'... Let's be honest. The liberal elite is not entirely a Republican myth. This generation of white liberals is not involved in class issues, and have become more about trendiness. To the average working American Friends and Sex and the City is the face of modern liberal culture. They are not wrong. The very fact that most elite celebrities call themselves "liberal" and don't receive any heat tells you something is very wrong. A real class warrior would spit on the celebrities and materialistic, narcissistic celebrity itself.

'... The United States no longer has citizens. It has consumers. So middle class liberals delude themselves into thinking they are so different from people like Pooty, Dink and the others who break wind and pool sticks down here at Burt's Tavern based upon their consumer choices. Most liberals are not in a much higher income bracket, but their consumer choices -- paid for on credit -- allow them to mimic the ruling class. Starbucks vs Sanka, Mother Jones vs George Jones. Mark Twain vs Shania Twain. . . . There is little hope for us until we realize these ultimately meaningless consumer choices are not representative of any competing or compelling values, but merely distractions that stimulate and keep alive class divisions and hatreds.

'... Liberals hate Bush because he is a traitor to the white classes. Bush revealed the true face of American power and exposed it as the corrupt hoax it really is. He is a "cowboy" imperialist as opposed to the more acceptable kind -- the Kennedy, Carter, Clinton type who conducted their dark little murders at the edge of the empire in secrecy while Americans wasted most of the worlds resources. The Anybody But Bush crowd would have approved the use of force against Iraq if it had been presented by a senator from a Blue State with a bullshit UN resolution, as opposed to a simple 'Yeeee-ha' from a retard frat-boy from Texas and overwhelming international revulsion. Either way, the ruling political and corporate elites still maintain their privileges and status. The ABB movement was not about stripping anyone of those; it was simply about keeping self-serving appearances to preserve our Jabba the Hutt worldview and lifestyle.'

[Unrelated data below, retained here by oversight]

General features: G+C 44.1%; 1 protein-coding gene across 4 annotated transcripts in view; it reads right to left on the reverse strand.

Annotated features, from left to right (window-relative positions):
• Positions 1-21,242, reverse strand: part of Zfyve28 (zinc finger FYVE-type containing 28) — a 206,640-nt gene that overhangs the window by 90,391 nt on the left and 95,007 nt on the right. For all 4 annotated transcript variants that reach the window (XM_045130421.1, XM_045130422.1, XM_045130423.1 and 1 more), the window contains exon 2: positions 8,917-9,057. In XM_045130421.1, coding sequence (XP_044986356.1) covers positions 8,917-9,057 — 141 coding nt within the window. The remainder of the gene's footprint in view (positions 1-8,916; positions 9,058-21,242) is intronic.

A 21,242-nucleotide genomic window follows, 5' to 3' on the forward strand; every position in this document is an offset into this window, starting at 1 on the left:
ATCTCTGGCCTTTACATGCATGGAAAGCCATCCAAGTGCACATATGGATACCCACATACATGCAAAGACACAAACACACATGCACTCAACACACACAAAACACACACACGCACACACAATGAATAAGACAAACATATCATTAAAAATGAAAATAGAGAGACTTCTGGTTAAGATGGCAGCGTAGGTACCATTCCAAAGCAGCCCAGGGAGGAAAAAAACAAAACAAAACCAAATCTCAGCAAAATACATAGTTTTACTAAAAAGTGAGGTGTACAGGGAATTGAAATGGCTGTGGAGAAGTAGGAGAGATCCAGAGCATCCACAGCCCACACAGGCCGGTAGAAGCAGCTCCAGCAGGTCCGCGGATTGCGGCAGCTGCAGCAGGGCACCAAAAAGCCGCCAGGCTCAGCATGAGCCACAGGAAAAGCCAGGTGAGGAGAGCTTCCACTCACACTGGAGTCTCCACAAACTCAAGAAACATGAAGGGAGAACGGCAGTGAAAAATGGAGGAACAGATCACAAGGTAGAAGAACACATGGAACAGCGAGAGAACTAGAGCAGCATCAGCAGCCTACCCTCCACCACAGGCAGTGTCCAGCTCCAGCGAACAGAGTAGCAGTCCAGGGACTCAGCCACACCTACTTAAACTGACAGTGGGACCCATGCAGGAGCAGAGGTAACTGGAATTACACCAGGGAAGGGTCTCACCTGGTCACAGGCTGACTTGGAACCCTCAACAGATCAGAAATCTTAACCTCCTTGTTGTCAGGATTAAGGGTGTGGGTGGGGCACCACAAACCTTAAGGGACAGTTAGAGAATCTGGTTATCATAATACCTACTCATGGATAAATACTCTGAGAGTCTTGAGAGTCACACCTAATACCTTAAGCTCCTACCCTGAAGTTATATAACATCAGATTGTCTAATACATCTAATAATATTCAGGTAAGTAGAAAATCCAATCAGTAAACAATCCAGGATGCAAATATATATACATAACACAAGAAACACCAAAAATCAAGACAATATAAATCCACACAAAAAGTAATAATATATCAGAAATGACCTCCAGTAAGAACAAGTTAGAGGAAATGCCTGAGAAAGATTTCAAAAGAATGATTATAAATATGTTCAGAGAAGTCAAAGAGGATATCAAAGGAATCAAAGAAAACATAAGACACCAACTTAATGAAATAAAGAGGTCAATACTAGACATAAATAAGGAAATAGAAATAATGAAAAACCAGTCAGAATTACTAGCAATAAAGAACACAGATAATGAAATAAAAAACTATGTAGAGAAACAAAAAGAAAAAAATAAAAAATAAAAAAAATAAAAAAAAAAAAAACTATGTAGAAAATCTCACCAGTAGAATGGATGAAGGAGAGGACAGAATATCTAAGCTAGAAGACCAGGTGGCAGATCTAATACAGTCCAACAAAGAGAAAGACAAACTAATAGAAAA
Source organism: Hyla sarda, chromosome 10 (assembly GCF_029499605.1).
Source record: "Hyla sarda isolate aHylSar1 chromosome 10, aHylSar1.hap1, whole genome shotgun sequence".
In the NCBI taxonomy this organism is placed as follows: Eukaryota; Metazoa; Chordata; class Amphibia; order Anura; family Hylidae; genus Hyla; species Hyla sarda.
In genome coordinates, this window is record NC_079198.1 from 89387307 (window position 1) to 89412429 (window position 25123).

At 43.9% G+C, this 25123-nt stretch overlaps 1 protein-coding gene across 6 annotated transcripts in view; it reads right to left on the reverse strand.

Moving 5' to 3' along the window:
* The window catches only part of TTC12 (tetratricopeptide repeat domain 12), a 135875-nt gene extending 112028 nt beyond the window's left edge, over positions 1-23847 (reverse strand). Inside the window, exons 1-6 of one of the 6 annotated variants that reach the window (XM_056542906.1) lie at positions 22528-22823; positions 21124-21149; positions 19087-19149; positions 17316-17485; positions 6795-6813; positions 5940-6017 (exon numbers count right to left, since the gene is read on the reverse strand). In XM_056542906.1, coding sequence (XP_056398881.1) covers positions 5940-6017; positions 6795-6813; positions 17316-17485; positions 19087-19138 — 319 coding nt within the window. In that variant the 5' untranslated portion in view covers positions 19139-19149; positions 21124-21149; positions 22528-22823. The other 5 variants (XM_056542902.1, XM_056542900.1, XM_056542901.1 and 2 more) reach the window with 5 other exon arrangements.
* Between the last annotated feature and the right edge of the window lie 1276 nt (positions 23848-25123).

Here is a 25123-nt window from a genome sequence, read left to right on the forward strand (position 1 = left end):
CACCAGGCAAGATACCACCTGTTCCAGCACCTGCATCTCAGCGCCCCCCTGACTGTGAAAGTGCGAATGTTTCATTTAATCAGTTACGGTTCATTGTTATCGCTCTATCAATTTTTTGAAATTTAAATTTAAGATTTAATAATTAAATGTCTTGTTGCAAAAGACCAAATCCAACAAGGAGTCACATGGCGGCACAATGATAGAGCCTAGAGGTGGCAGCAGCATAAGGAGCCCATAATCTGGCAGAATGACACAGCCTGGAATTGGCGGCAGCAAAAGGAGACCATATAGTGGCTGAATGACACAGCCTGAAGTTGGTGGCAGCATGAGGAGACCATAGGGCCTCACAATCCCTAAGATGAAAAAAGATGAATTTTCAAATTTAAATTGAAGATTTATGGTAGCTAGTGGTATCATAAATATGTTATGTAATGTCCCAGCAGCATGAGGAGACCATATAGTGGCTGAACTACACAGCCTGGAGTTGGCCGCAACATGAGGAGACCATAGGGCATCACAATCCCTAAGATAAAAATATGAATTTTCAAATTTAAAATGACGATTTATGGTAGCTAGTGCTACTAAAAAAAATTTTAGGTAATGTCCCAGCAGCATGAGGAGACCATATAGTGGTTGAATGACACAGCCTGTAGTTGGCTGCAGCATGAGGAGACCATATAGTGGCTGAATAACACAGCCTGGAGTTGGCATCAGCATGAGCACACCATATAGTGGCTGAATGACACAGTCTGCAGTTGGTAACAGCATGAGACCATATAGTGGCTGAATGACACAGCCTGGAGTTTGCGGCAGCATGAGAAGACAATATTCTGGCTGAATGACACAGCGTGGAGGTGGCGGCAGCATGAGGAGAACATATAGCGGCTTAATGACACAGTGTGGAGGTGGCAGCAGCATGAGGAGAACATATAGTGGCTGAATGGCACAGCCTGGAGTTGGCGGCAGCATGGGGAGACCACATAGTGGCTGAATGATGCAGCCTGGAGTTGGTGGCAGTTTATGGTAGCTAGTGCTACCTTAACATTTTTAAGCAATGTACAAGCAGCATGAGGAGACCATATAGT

-- Joe Bageant


March 12, 2005

"Bush's Horse Killers"

'Once protected by federal law, the nation's 3,000 wild burros and 33,000 wild horses, as well as 24,000 horses in short- and long-term sanctuaries, now face Congressionally approved slaughter.

'Sen. Conrad Burns (R-Mont.) inserted a rider into the 3,000-page omnibus spending bill of 2005, approved by Congress and signed into law by President Bush, that requires the Bureau of Land Management (BLM) to sell all wild horses and burros which have not been adopted in three attempts or which are 10 years or older. Wild burros have life spans of 25-30 years; domesticated burros can live 45 years; wild horses have life spans of 20-25 years. The animals, according to the legislation, "shall" be sold, and can be butchered. There were no hearings or debate.

'The public may not know what forces helped convince Burns to silently insert the rider into the Appropriations Act, but one thing is certain -- the beef industry has its brand all over it.